Not bad, just rusty

STOP! In the name of “ground work”!

Right at the start of the Emporium Seafood instructions, George tells you to build your base and add the retaining walls. Naturally, I skipped over that part and dove straight into the structure.

A couple days ago, I hit a road block — and it’s because I didn’t build my base. See, in order to add the rail, you need to install the wharf. In order to install the wharf, you need to add the retaining walls it sits against. In order to install the retaining walls, you need your base. Additionally, many “smaller” parts of the Emporium build like stairs, the large chimney etc… also need the base in order to be able to install.

It was clear I needed to build my base.

Here’s the rub: I’m not making a single diorama. I’m making a diorama of an entire section of the F&SM. So in order for me to be able to continue the build of the Emporium, I needed to get to work building the base for the entire scene.

Which mean’t some work. So, first things first, I cast and painted my retaining walls. These are the walls from “Cartwright’s Machine Shop”.

First they were airbrushed with a dark grey, filtering up to a lighter grey to achieve this gradient:

From here, individual stones were painted with various browns and greys, before I washed the entire wall with a black/brown oil wash. After that, thinned AK Moss Effects was added along with AK Streaking Grime in various places. With everything painted, I added barnacles and seaweed using the same materials laid out in the instructions. That got me here:

Next up, I finished the wharf (adding the deck planks). I grouped together three bundles of the strip wood, coloring one set with driftwood, the other with Hunterline golden brown and the third set with the standard A&I mix. Then, picking randomly from each pile rendered the below result — pictured after the base was finally made and rail added:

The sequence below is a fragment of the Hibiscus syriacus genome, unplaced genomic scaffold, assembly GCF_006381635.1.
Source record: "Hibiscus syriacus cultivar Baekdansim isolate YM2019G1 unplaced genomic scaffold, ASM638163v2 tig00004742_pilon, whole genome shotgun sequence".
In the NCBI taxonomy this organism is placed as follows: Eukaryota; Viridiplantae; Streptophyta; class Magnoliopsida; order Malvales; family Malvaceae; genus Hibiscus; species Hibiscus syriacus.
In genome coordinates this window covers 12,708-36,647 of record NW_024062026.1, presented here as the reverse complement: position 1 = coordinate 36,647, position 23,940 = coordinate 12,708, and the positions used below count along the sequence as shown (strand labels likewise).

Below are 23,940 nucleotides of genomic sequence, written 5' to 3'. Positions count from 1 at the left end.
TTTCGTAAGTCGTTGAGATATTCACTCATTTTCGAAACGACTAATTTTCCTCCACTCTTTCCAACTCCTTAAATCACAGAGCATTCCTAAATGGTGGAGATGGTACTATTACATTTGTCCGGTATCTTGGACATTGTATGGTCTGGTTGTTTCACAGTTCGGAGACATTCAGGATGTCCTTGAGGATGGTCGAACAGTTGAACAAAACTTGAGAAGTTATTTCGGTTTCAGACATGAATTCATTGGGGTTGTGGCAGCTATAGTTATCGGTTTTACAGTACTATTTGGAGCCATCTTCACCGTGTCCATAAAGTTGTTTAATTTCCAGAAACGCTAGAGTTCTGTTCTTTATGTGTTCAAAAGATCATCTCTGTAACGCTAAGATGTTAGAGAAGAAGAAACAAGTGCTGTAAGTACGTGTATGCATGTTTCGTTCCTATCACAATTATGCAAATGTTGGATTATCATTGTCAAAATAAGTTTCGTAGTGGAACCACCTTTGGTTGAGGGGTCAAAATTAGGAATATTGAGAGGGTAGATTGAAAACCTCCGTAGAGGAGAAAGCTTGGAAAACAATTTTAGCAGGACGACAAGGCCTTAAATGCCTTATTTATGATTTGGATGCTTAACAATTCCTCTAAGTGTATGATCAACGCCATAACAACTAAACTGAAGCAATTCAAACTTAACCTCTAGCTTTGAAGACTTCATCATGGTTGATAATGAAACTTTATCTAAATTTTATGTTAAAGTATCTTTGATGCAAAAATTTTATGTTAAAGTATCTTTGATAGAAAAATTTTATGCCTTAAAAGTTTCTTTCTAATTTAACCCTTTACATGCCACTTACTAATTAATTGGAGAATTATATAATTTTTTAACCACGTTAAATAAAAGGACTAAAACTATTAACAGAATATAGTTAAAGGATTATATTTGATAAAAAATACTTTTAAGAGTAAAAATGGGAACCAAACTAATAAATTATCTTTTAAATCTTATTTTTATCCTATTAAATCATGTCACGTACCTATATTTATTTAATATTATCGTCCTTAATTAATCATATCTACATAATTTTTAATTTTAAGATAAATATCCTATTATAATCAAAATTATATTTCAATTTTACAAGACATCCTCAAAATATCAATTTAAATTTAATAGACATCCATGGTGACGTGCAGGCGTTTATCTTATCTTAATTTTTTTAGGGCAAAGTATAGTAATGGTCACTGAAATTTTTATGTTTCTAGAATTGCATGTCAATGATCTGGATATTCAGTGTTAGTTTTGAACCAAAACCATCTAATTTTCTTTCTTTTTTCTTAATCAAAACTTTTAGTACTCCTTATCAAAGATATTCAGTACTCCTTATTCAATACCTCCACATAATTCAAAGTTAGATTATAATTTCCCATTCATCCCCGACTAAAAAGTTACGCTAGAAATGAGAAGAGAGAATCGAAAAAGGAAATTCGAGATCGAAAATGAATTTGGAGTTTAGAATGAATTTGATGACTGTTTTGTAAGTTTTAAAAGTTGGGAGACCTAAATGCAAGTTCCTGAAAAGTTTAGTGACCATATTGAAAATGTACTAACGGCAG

As everything setup and dried, I got to making the large chimney stack. This was, by a country mile, the most difficult part of this kit. It’s a 7/16″ wooden dowel that you need to make look metal by scribing horizontal wrapping lines, and straight vertical lines. Performing this task on a rounded piece of wood is no easy feat. And my first effort was a COMPLETE disaster, ruining the included hardwood dowel.

Fortunately, most hardware stores sell dowelling so I easily replaced what was lost — albeit with lesser quality lumber.

Anyway, my first effort was using my mini lathe, so this time I abandoned it and favored a mini pipe cutter. That worked well, so it was on to the vertical lines and more breath holding. To achieve these, I clamped my machinist blocks to the bench and using them as a “back stop”, so I could then push the dowel up against them and use my ruler to trap it in place while I scribed my straight lines. I used a panel line tool to achieve these lines. After more finger nails were chewed off, I then got to work punching in all the hundreds of rivets.

Some metallic paints, an oil wash and pastel chalks later, I arrived here:

With these details done, I turned my attention back to the base and did a dry fit of everything so I could mark off and make the street. After outlining all the buildings, I removed everything and used, per the instructions, joint compound. George warns you this stuff shrinks and he’s not wrong. I came down the next morning and my street had huge, ugly lacerations across it. Whilst I didn’t want these, the smaller cracks and to-scale and quite charming. Some filling and drying later, I scribed my expansion blocks, painted a concrete color and weathering using charcoal briquettes.

I put everything back in it’s place and grabbed a couple of dry-fit photos:

The whole thing is starting to shape up and it’s nice to see it finally configured. It measures approx 35 x 25″, so it’s no small potato.

Here is an overview of what I am modeling:

From here, I will continue building the Emporium and then turn my attention to the stone building that George called the “FSM Casting Building” — although mine will be called differently 🙂

After that, I will then be adding the “Water Tank and Tool Shed” kit, which will be nestled on a small step down I’ve made at the front of the diorama. See this photo reference:

I also have the small office (from Baileys Produce Co) to add in front of Seafood:

Additionally, I’m planning on building this little structure, too:

Lots to do, so more soon!

by Craig on March 16, 2021